Mike Campbell and Others v. Republic of Zimbabwe, SADC (T) No. 2/2007

Application to the Southern African Development Community (SADC) Tribunal[1] challenging acquisition of agricultural land by the government of Zimbabwe; Whether Zimbabwe violated domestic and international treaty obligations; Jurisdiction of the Tribunal; Access to Judicial Remedies; Equality/Non-Discrimination; Exhaustion of Domestic Remedies.   

[1] The general jurisdiction of the Tribunal is to adjudicate as well as to give advisory opinions upon all matters which may be referred to it under the Treaty and Protocols, all subsidiary instruments adopted within the framework of the community, acts of Institutions of the Community, and all matters specifically provided for in any other agreements that Member States may conclude amongst themselves or within the Community and which confer jurisdiction on the Tribunal.

Date of the Ruling: 
Oct 11 2007
Southern African Development Community (SADC) Tribunal
Type of Forum: 

The Applicants alleged that their property rights in agricultural lands had been infringed by a provision in the Zimbabwean Constitution which effectively vested the ownership of all agricultural lands compulsorily acquired under it to the State, as well as racial discrimination in the application of the provision. The provision additionally ousted the jurisdiction of the courts to entertain any challenge concerning such acquisitions of agricultural land. The Tribunal, in effect, exercised judicial review of the Zimbabwean Constitution on its compatibility with the SADC Treaty as well as general human rights principles as enshrined in international instruments. It ruled that the ouster clause in the Zimbabwean Constitution that precluded the Applicants from litigating their case in the Zimbabwean courts violated the rule of law as well as Zimbabwe's international human rights treaty obligations.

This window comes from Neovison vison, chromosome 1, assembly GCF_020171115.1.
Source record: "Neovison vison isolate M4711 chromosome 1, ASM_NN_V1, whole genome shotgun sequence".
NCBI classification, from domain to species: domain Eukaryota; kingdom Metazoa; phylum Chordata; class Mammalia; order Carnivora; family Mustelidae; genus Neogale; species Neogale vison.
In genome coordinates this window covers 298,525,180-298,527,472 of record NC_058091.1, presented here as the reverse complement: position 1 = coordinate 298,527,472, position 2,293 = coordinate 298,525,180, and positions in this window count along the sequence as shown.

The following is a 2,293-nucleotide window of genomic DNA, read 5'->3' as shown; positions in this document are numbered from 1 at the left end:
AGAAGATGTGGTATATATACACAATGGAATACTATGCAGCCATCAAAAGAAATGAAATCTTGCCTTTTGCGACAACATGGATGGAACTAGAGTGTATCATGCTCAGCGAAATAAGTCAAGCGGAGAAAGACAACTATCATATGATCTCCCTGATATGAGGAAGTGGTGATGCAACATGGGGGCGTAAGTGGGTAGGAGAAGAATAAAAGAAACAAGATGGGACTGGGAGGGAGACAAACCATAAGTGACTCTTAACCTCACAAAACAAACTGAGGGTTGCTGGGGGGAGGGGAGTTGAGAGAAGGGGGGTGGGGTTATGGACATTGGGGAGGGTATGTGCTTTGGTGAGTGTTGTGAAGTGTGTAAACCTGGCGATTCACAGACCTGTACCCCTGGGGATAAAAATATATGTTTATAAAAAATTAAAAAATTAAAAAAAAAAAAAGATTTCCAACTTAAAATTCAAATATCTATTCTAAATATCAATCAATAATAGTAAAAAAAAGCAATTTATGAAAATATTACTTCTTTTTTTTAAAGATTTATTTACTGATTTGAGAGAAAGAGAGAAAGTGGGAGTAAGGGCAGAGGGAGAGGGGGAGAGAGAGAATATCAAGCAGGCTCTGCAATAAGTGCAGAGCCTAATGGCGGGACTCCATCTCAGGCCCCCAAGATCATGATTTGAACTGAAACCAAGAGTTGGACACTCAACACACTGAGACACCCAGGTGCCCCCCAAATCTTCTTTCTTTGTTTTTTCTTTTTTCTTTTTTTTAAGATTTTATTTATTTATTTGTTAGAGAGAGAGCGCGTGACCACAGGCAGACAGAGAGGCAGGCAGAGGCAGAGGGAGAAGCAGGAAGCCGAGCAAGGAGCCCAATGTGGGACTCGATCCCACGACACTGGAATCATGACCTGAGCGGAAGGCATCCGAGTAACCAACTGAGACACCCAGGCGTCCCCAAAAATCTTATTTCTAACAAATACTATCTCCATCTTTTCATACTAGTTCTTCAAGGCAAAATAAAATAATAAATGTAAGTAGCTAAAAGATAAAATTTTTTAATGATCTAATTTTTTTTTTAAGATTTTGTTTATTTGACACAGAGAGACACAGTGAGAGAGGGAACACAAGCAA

The Tribunal canvassed a number of issues which directly impact on human rights and these were: the jurisdiction of the Court to entertain the matter, denial of the right of access to courts, exhaustion of domestic remedies, the right to freedom from discrimination and the right to fair compensation for deprivation of property. With regards to the obligation to exhaust domestic remedies, the Tribunal ruled that where the municipal law does not offer any remedy or the remedy that is offered is ineffective, the individual is not required to exhaust the local remedies. The Tribunal found that the concept of the rule of law embraces at least two fundamental rights, namely, the right of access to the courts and the right to a fair hearing before an individual is deprived of a right, interest or legitimate expectation. Zimbabwe was also found to have discriminated against the Applicants on the basis of race, thereby violating its obligation under the SADC Treaty and international human rights instruments.

Keywords: Mike Campbell and Others v. Republic of Zimbabwe, SADC (T) No. 2/2007, Land, Right, Natural, Resources

Enforcement of the Decision and Outcomes: 

In a later case brought in the Zimbabwean High Court, this court refused to enforce the SADC Tribunal judgment by ruling that such decisions are not binding on Zimbabwe.  The Court intimated that the SADC Tribunal's decisions do not apply and cannot be enforced in Zimbabwe unless Parliament ratifies the Protocol which established the organization, jurisdiction and rules of procedure of the Tribunal. This is despite the fact that Zimbabwe is a state party to the Institutional Treaty of the Community of the Development of Southern Africa that created the SADC Tribunal and has nominated the Zimbabwean judge who currently serves on the Tribunal.

Significance of the Case: 

While the case does not directly touch on specific ESC rights, it is significant that the first decision of this international tribunal has closely reviewed the provisions of a domestic constitution for its compliance with human rights imperatives. Secondly, the ruling emphasizes that access to justice is a fundamental right; deprivation of which constitutes a violation of the rule of law. Thirdly, the Tribunal, consistent with rulings of other international tribunals, has emphasized that where national law does not offer any remedy or the remedy that is offered is ineffective, the individual is not required to exhaust the local remedies before approaching an international tribunal. The decision also reveals the possibility for utilising the SADC Tribunal for all cases of human rights violations.